Reuters: Defense Secretary Robert Gates will argue on Saturday that the Middle East faces a shared threat from Iran and should act collectively to counter Iranian activities in the Gulf. By Kristin Roberts
MANAMA (Reuters) – Defense Secretary Robert Gates will argue on Saturday that the Middle East faces a shared threat from Iran and should act collectively to counter Iranian activities in the Gulf.
In a speech to a security conference in Bahrain, the Pentagon chief will reiterate the U.S. intention to maintain a long-term military presence in the Gulf, according to defence officials traveling with Gates.
The Pentagon says it considers much of Iran’s military activities a threat to the United States and its allies in the region as well as the global oil market.
Washington also accuses Iran of funding, training and arming Shi’ite militias in Iraq. A U.S. intelligence assessment this week said Tehran halted its nuclear program four years ago.
“Their behavior has really been a problem and to the extent that it destabilizes the region, which it does, then it becomes a problem for us,” said Adm. William Fallon, commander of U.S. Central Command, responsible for U.S. military activities in the Middle East.
“Everything they’ve done publicly has been a problem.”
He noted the detention of British sailors this year and Washington’s charge that Iran has delivered weapons and other support to insurgents in Iraq and Afghanistan.
“This is the kind of activity that I’ve seen that matches or supports their rhetoric that’s a problem.”
Another senior U.S. official in Bahrain said Gates would talk about possibilities for shared activities among countries in the Gulf. Those could include a shared early warning system to detect missile launches, the official said.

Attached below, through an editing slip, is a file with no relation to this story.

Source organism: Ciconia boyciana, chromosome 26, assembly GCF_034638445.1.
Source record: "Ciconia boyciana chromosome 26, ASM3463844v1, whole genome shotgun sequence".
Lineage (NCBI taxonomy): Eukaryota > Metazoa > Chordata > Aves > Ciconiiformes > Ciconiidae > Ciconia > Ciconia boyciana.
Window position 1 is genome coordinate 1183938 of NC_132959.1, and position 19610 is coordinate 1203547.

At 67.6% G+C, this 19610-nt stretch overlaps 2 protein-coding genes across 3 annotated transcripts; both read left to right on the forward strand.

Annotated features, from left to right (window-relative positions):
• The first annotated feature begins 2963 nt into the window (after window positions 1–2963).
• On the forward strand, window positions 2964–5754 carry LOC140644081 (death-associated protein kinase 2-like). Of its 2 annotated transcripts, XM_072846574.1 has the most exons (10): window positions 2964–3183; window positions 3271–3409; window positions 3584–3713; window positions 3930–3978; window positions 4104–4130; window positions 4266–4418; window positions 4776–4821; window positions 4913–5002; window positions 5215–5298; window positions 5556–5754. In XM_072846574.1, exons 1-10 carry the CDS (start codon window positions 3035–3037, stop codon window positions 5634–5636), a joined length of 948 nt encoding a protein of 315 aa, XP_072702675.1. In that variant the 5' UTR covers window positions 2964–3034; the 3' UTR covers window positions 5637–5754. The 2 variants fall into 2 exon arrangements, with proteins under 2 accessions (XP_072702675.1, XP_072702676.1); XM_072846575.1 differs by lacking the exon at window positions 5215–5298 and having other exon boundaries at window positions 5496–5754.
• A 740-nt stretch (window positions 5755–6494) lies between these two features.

“One of the things that keeps coming up is shared early warning,” the official said.
“Are there shared early warning opportunities for us to develop a common picture and a common defence so that the first sign that a ballistic missile went off isn’t someone calling up and saying, ‘duck’?”
Gates’ scheduled comments in Bahrain follow a trip to Iraq and Afghanistan, where U.S. commanders said they continue to see some Iranian support for insurgents.
Iran has suggested its Islamic militia forces would be capable of disrupting Gulf oil shipping routes.
The Strait of Hormuz handles 17 million barrels per day of water-borne crude oil trade, over a third of global shipments.
The commander of U.S. naval forces in the Gulf region called Iranian threats over the Strait “coercive” and said any attempt to close the Strait by placing mines in international waters could be considered an act of war.
“It’s intended to intimidate not only the regional nations – ‘look at us we can damage your prosperity’ – but it’s intended to intimidate the global market,” Vice Adm. Kevin Cosgriff said on Friday of threats from Iranian military officials to close the strait.
“We intend to keep it open,” he said.
(Reporting by Kristin Roberts, Editing by Robert Woodward)